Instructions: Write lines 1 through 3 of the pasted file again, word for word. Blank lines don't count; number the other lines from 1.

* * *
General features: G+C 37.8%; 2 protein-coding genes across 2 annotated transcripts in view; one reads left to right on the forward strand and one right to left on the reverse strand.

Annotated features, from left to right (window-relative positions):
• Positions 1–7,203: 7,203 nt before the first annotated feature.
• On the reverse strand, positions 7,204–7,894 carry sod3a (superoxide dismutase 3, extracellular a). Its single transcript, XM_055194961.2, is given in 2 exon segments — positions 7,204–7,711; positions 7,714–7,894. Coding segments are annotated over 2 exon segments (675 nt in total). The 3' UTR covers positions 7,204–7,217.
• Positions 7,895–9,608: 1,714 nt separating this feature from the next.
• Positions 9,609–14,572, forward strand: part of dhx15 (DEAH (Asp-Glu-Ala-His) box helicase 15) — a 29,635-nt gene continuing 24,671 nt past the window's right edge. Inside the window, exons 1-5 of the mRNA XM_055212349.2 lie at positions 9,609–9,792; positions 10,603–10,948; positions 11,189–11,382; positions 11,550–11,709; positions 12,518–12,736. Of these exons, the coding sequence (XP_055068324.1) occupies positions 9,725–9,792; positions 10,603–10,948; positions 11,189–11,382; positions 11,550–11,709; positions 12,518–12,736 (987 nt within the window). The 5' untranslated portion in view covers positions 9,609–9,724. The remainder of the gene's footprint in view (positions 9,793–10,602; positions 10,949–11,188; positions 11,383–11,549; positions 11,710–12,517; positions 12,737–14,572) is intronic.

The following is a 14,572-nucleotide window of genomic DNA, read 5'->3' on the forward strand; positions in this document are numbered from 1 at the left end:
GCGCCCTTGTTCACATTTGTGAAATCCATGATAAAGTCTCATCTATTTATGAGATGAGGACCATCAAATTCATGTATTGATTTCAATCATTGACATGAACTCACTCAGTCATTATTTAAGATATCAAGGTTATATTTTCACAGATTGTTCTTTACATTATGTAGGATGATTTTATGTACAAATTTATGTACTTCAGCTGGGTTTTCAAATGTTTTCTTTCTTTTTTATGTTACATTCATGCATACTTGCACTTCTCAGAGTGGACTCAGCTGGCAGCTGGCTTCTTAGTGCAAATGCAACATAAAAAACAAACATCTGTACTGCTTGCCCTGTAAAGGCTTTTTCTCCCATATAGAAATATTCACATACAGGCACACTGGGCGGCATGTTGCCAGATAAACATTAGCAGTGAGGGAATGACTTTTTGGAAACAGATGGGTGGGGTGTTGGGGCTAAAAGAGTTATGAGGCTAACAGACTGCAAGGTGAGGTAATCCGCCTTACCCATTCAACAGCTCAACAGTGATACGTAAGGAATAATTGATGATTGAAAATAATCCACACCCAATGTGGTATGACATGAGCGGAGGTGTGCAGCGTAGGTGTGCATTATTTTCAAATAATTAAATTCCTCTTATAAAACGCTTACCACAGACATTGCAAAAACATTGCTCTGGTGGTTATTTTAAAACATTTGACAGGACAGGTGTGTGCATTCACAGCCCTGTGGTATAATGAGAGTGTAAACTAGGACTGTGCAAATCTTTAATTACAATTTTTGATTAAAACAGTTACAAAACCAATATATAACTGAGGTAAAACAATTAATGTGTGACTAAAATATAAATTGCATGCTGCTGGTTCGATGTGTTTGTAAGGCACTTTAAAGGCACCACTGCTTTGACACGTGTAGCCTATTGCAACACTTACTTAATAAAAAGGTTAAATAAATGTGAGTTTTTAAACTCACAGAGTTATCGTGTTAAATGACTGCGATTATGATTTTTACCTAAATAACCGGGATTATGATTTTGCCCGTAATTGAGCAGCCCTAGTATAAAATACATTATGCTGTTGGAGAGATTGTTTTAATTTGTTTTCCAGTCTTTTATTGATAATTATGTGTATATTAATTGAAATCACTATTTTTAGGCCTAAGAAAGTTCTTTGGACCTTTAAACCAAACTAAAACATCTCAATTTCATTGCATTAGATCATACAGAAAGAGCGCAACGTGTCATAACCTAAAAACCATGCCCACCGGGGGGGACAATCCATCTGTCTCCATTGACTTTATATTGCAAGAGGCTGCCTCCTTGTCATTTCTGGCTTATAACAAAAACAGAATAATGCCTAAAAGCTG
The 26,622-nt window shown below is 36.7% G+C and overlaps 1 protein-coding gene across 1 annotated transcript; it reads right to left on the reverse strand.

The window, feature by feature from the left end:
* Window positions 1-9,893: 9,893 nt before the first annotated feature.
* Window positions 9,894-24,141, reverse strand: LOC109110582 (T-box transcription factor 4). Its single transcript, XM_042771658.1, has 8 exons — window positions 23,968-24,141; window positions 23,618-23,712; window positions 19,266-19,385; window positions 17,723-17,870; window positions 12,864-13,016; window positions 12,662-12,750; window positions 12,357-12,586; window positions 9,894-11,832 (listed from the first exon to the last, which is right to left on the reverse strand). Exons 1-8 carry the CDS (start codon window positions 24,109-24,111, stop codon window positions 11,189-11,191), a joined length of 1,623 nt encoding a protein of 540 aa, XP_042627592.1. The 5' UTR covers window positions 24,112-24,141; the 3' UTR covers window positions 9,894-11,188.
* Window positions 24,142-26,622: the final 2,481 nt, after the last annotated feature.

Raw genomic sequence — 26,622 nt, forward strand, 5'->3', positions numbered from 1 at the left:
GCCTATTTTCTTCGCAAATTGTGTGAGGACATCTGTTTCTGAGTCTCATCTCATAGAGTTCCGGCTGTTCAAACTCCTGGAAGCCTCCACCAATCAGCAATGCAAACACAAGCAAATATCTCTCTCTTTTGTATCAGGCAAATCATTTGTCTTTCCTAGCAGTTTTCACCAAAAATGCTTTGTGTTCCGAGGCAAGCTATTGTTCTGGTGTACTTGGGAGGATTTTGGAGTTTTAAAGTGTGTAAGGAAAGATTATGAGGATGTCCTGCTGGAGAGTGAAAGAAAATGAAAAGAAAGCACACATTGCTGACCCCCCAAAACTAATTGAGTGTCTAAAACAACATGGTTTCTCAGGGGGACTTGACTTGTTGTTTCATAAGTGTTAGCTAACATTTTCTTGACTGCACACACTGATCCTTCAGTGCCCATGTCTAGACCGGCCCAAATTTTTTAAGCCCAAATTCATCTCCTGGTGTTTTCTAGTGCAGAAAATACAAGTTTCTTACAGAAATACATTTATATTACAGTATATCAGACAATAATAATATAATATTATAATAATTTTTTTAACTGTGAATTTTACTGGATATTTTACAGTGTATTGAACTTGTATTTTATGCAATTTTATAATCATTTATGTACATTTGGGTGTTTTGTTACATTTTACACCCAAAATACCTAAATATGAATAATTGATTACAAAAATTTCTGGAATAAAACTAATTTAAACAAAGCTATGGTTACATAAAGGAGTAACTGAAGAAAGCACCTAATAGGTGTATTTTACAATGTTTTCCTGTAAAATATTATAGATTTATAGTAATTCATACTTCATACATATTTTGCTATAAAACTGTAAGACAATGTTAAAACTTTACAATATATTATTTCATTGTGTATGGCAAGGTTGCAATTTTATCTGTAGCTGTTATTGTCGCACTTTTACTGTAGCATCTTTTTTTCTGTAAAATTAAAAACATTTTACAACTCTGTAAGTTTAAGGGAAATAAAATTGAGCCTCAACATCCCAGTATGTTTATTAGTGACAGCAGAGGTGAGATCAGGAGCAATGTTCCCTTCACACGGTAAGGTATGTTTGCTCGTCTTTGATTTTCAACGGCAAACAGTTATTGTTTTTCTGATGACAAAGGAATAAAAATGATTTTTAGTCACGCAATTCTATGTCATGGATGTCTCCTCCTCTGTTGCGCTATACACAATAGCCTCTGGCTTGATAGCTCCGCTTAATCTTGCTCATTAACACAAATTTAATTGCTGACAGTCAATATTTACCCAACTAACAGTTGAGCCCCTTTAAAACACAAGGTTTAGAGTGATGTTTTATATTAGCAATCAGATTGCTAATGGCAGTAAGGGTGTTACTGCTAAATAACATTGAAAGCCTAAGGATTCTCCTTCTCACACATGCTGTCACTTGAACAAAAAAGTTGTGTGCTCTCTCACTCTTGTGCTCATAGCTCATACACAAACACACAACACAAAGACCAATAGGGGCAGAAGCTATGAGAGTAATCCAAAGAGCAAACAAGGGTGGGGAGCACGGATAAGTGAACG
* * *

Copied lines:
General features: G+C 37.8%; 2 protein-coding genes across 2 annotated transcripts in view; one reads left to right on the forward strand and one right to left on the reverse strand.

Annotated features, from left to right (window-relative positions):
• Positions 1–7,203: 7,203 nt before the first annotated feature.